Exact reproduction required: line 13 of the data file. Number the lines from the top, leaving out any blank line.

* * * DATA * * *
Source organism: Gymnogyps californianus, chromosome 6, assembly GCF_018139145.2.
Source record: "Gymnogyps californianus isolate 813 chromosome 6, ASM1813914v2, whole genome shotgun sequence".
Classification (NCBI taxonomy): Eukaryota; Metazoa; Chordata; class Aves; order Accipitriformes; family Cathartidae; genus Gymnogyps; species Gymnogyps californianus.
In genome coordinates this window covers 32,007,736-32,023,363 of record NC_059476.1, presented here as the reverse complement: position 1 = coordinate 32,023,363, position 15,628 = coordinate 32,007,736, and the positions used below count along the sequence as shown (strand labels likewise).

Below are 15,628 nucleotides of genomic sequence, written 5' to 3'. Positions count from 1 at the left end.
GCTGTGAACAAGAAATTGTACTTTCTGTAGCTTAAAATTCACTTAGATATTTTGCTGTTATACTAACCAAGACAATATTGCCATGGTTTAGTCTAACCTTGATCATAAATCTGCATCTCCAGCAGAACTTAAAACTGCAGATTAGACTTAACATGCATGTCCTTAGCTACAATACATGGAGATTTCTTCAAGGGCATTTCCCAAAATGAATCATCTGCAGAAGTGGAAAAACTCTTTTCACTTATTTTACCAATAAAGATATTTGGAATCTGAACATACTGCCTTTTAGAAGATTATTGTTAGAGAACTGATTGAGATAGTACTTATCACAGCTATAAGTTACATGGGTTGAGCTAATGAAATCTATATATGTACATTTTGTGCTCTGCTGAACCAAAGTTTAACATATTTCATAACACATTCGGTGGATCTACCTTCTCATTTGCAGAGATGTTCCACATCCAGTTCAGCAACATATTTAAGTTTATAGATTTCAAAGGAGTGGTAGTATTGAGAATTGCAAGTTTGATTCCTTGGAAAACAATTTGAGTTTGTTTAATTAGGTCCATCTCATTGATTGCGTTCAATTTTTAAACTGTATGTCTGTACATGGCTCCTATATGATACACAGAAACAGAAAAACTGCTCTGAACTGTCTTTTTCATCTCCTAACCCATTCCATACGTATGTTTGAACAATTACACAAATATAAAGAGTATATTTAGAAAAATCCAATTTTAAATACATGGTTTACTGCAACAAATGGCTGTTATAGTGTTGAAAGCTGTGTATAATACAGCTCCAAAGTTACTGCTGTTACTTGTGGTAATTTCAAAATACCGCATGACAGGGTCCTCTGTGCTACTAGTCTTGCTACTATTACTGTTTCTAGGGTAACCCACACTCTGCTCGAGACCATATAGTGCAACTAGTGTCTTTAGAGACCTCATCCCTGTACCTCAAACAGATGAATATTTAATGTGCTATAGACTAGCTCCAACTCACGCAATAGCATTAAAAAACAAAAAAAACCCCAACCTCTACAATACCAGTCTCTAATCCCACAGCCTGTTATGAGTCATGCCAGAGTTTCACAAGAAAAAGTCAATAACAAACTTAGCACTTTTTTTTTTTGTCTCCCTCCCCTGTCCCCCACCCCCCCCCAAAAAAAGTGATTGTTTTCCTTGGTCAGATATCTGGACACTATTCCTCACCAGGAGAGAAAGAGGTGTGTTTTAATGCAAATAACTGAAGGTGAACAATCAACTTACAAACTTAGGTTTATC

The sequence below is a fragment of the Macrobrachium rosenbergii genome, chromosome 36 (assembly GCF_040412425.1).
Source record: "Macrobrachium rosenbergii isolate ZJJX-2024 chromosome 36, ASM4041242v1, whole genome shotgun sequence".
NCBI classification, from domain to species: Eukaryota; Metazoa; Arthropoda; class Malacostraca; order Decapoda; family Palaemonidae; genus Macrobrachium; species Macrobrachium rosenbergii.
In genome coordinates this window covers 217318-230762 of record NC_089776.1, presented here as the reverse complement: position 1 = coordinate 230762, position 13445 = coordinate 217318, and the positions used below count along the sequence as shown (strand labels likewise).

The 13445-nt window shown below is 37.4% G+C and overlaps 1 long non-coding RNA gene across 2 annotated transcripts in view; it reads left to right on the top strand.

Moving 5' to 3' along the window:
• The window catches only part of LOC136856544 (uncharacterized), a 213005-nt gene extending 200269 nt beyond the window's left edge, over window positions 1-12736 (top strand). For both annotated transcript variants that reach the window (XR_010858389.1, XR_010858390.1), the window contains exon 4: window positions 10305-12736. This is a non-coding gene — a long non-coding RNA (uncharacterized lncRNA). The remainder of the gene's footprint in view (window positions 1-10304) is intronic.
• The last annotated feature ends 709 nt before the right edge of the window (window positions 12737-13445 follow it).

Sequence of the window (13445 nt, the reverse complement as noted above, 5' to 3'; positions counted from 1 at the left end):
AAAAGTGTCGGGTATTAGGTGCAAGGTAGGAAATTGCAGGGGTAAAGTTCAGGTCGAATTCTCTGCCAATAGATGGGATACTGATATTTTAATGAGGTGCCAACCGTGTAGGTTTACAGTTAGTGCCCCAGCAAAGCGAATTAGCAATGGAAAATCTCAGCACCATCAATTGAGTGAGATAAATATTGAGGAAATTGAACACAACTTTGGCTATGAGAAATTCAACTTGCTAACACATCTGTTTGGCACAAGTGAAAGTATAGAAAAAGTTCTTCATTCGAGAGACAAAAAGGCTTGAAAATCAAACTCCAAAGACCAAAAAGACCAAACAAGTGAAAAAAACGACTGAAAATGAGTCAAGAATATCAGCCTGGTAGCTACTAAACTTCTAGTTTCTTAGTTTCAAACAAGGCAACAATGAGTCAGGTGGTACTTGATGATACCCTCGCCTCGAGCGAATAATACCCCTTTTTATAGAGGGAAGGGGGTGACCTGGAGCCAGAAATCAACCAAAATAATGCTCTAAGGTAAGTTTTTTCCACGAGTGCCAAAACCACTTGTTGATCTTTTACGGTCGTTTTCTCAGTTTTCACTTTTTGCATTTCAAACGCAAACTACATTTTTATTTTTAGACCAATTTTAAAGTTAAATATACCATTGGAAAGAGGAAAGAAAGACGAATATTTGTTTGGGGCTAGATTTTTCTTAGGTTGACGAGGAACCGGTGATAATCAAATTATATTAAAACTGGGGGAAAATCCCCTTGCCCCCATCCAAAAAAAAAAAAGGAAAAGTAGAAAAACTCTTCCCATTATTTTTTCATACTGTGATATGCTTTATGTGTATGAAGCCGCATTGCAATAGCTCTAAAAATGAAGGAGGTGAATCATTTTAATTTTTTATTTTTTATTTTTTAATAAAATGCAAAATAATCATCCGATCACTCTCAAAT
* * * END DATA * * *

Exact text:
• The window catches only part of LOC136856544 (uncharacterized), a 213005-nt gene extending 200269 nt beyond the window's left edge, over window positions 1-12736 (top strand). For both annotated transcript variants that reach the window (XR_010858389.1, XR_010858390.1), the window contains exon 4: window positions 10305-12736. This is a non-coding gene — a long non-coding RNA (uncharacterized lncRNA). The remainder of the gene's footprint in view (window positions 1-10304) is intronic.